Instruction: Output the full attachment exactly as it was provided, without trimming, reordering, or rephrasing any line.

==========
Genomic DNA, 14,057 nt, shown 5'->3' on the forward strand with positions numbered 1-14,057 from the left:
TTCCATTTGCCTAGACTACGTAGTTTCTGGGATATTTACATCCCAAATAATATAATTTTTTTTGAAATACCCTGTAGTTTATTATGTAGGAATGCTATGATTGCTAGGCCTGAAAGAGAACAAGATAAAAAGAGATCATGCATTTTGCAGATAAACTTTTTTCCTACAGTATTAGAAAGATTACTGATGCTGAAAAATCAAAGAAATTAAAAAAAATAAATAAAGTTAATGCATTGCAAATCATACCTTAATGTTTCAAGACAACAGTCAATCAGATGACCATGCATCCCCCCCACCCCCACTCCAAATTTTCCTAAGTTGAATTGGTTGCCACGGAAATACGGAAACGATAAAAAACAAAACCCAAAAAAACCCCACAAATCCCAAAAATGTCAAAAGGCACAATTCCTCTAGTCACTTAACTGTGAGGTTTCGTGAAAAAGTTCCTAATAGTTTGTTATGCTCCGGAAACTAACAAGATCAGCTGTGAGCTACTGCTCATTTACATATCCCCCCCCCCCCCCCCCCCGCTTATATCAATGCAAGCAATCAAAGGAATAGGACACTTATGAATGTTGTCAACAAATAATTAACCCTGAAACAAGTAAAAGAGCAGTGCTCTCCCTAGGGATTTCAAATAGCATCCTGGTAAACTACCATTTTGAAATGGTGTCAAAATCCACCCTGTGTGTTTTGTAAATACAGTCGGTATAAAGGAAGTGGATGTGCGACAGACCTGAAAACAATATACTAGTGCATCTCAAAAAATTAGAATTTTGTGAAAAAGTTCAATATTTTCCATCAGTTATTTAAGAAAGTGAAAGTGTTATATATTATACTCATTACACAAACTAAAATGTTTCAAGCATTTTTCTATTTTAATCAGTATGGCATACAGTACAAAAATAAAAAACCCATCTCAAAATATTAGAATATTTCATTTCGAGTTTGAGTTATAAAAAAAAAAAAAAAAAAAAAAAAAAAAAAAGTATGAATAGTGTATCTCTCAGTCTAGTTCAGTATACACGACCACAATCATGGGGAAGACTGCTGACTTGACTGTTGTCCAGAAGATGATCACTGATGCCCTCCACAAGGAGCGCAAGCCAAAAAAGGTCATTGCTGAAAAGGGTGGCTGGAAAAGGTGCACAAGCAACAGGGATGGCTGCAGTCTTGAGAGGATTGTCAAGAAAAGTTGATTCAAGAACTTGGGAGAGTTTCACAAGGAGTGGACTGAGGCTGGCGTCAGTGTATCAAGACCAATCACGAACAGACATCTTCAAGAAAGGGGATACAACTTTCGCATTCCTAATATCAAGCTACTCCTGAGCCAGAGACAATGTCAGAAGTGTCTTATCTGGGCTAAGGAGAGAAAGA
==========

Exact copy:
Genomic DNA, 14,057 nt, shown 5'->3' on the forward strand with positions numbered 1-14,057 from the left:
TTCCATTTGCCTAGACTACGTAGTTTCTGGGATATTTACATCCCAAATAATATAATTTTTTTTGAAATACCCTGTAGTTTATTATGTAGGAATGCTATGATTGCTAGGCCTGAAAGAGAACAAGATAAAAAGAGATCATGCATTTTGCAGATAAACTTTTTTCCTACAGTATTAGAAAGATTACTGATGCTGAAAAATCAAAGAAATTAAAAAAAATAAATAAAGTTAATGCATTGCAAATCATACCTTAATGTTTCAAGACAACAGTCAATCAGATGACCATGCATCCCCCCCACCCCCACTCCAAATTTTCCTAAGTTGAATTGGTTGCCACGGAAATACGGAAACGATAAAAAACAAAACCCAAAAAAACCCCACAAATCCCAAAAATGTCAAAAGGCACAATTCCTCTAGTCACTTAACTGTGAGGTTTCGTGAAAAAGTTCCTAATAGTTTGTTATGCTCCGGAAACTAACAAGATCAGCTGTGAGCTACTGCTCATTTACATATCCCCCCCCCCCCCCCCCCCGCTTATATCAATGCAAGCAATCAAAGGAATAGGACACTTATGAATGTTGTCAACAAATAATTAACCCTGAAACAAGTAAAAGAGCAGTGCTCTCCCTAGGGATTTCAAATAGCATCCTGGTAAACTACCATTTTGAAATGGTGTCAAAATCCACCCTGTGTGTTTTGTAAATACAGTCGGTATAAAGGAAGTGGATGTGCGACAGACCTGAAAACAATATACTAGTGCATCTCAAAAAATTAGAATTTTGTGAAAAAGTTCAATATTTTCCATCAGTTATTTAAGAAAGTGAAAGTGTTATATATTATACTCATTACACAAACTAAAATGTTTCAAGCATTTTTCTATTTTAATCAGTATGGCATACAGTACAAAAATAAAAAACCCATCTCAAAATATTAGAATATTTCATTTCGAGTTTGAGTTATAAAAAAAAAAAAAAAAAAAAAAAAAAAAAAAGTATGAATAGTGTATCTCTCAGTCTAGTTCAGTATACACGACCACAATCATGGGGAAGACTGCTGACTTGACTGTTGTCCAGAAGATGATCACTGATGCCCTCCACAAGGAGCGCAAGCCAAAAAAGGTCATTGCTGAAAAGGGTGGCTGGAAAAGGTGCACAAGCAACAGGGATGGCTGCAGTCTTGAGAGGATTGTCAAGAAAAGTTGATTCAAGAACTTGGGAGAGTTTCACAAGGAGTGGACTGAGGCTGGCGTCAGTGTATCAAGACCAATCACGAACAGACATCTTCAAGAAAGGGGATACAACTTTCGCATTCCTAATATCAAGCTACTCCTGAGCCAGAGACAATGTCAGAAGTGTCTTATCTGGGCTAAGGAGAGAAAGA